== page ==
There I was, in a restaurant full of judgy eyes. I could feel the “shame sweat” begin to bead up on my forehead. I bounced my son gently on my knee and maintained a smile as if he wasn’t letting out a demon-summoning shriek. And you know what happened?

My best friend, God bless her, looked me dead in the eye and said, “Hey, you are doing great right now. We all need to feel validated and I’m here to tell you that you are doing great.”

At the time, I just shrugged, nervously laughed, and mumbled out an awkward thank you. But as I drove home, with my untouched lunch in a to-go box and my mini-monster blissfully asleep in the car seat, I let her words really sink in.

She saw, as only another woman can, the exact kind of panic I was in. She didn’t try to flatter me with superficial clichés, nor did she avert her gaze and pretend not to know me (which I wouldn’t have blamed her for). Instead, she told me exactly what I needed to hear.

Mompetitions

 

It’s not about comparing yourself to someone else; it’s about being told you’re doing great, warts and all.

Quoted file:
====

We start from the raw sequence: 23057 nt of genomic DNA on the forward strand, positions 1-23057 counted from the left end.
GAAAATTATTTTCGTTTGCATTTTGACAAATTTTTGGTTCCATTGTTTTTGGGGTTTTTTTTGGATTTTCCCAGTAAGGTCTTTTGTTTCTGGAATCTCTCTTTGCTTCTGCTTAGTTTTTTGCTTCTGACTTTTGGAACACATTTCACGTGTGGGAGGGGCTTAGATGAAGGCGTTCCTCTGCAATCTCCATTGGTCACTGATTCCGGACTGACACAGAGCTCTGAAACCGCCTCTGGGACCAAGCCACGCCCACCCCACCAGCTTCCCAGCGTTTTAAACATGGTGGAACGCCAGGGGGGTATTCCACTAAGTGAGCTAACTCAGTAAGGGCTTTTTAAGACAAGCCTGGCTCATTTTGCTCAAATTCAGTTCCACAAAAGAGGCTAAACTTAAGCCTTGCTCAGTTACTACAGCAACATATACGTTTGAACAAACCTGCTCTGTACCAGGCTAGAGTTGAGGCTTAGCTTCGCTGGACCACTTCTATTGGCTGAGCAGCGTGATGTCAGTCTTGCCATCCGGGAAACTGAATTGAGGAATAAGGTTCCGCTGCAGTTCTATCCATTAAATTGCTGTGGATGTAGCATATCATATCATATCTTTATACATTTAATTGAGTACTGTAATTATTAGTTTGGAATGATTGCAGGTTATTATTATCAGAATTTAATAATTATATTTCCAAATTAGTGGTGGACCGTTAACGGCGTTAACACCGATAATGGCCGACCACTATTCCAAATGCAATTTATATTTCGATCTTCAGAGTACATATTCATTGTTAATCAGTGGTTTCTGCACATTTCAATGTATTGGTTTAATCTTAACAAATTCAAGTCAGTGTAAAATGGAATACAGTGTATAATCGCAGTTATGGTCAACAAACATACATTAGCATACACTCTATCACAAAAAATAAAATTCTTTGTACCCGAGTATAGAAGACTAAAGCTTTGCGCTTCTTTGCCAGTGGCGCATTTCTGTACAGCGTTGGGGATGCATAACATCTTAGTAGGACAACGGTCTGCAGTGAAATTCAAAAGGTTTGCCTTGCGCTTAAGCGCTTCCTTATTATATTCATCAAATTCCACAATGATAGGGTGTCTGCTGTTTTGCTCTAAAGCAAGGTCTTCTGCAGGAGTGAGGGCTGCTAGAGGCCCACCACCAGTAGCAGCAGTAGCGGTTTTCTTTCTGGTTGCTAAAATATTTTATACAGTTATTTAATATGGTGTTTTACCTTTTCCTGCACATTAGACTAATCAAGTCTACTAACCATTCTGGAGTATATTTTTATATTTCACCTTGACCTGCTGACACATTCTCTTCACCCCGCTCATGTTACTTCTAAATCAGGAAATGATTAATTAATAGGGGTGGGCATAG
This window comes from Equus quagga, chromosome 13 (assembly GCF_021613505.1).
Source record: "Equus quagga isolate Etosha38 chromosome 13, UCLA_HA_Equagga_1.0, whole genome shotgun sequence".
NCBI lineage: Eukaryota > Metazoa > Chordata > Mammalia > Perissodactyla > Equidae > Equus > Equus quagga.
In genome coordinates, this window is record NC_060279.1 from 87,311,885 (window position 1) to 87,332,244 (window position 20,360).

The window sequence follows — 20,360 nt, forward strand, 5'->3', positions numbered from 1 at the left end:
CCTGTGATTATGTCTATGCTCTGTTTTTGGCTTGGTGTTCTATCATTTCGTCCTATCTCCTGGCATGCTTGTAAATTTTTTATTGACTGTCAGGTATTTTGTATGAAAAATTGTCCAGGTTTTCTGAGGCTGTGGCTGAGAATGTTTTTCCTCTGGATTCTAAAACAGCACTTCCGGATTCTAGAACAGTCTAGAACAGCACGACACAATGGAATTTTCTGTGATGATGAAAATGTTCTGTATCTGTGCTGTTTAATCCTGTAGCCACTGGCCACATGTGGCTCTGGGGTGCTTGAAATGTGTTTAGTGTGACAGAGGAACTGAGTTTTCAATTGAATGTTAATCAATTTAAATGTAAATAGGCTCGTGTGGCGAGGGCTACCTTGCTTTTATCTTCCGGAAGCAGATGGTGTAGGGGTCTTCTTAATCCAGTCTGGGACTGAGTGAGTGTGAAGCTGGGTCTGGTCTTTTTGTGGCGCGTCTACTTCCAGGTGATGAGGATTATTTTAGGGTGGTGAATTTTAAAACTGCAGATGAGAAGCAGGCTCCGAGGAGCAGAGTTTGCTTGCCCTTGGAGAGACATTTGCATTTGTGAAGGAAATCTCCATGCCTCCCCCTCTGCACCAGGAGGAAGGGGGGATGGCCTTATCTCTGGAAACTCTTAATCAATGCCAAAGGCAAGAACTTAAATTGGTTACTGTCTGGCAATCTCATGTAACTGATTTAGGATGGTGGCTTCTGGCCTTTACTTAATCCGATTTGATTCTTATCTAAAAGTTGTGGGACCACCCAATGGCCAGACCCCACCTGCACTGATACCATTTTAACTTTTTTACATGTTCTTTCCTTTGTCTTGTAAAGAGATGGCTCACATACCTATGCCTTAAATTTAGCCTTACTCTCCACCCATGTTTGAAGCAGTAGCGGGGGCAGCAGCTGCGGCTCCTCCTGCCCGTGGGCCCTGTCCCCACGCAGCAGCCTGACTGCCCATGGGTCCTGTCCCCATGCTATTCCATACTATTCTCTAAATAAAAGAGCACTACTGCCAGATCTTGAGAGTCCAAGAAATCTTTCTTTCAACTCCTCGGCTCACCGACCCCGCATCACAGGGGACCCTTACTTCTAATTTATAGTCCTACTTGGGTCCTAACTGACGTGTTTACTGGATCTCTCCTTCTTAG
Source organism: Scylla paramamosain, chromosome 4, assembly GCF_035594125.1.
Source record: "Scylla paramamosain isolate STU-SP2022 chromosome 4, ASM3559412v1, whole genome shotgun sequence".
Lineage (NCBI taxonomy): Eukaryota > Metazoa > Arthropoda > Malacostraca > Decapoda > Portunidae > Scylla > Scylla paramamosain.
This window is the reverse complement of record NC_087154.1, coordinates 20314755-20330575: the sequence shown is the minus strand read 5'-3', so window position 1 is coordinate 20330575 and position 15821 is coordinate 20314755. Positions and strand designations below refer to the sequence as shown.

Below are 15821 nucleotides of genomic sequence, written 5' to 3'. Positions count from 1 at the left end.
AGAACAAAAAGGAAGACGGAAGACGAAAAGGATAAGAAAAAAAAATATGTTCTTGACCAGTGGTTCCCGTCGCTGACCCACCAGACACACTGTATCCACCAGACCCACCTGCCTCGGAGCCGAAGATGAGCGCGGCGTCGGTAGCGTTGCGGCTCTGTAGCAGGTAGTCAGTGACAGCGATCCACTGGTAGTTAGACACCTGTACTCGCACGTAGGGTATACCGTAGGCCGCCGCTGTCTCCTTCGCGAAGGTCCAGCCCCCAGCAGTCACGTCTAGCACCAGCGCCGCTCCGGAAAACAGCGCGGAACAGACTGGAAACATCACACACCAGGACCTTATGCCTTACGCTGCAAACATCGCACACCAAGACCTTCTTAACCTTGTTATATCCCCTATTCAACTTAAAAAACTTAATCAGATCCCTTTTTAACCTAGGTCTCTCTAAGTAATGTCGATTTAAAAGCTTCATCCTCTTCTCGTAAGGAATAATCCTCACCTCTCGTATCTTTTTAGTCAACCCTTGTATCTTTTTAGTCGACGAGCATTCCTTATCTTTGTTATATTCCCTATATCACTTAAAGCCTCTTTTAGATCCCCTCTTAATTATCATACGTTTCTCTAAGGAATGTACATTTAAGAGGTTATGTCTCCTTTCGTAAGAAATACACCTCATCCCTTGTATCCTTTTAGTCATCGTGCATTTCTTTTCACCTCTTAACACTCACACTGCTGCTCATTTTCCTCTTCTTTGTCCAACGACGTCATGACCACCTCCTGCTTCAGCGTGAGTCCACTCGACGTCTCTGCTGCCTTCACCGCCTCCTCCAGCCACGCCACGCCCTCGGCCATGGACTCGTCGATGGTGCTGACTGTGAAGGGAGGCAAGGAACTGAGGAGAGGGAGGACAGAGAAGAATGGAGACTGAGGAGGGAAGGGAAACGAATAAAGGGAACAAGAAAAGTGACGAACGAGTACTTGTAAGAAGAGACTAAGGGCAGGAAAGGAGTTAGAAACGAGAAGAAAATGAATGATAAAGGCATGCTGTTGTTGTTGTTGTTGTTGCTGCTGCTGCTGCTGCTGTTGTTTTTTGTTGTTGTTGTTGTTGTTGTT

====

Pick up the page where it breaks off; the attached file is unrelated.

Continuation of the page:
So to all the women (mothers or not) who have validated me, I sincerely thank you. And in case no one has told you yet, you are doing great.

 

Sarah Bunton Head ShotAbout the Author: Sarah is a wife, mother, feminist, animal rights activist, and a strong supporter of the LGBTQ community. She holds a BA in Religious Studies from Stetson University and currently works as a cognitive skills trainer with children facing developmental challenges. In between balancing a chronic illness, work, and a feisty toddler, she loves to share her experiences, advice, and humor with others. You can find more of her writings on her blog, Bump Birth and Beyond! Follow Sarah on Facebook | Twitter | Pinterest

 

18 comments

  1. 4BoysMother
    Reply

    Over 40 this stops happening. FYI. Hang in there.

  2. Mary Katherine Backstrom
    Reply

    I have struggled with this for the majority of motherhood. All one and a half years of it lol

  3. Janine Huldie
    Reply

    Sometimes we just n need to hear this and couldn’t agree more!!

  4. Lexi Behrndt
    Reply

    Love your honesty in this.

  5. Lauren Baker Cormier
    Reply

    This is actually the reason I started blogging. I never felt like I had it together compared to all the other moms I knew. Then I had my epiphany moment when I showed up unexpectedly to a friend’s house. It was messy; not grossly so, but just… lived in. It was such a relief! And I realized that we all show people what we want them to see and it ends up making us all feel less than, like we better keep hiding who we really are in case we’re the only screw ups. So I decided to stop hiding and show people the real me, so that if it even only helped one other mom stop feeling ‘less than’ I’d have done what I set out to do.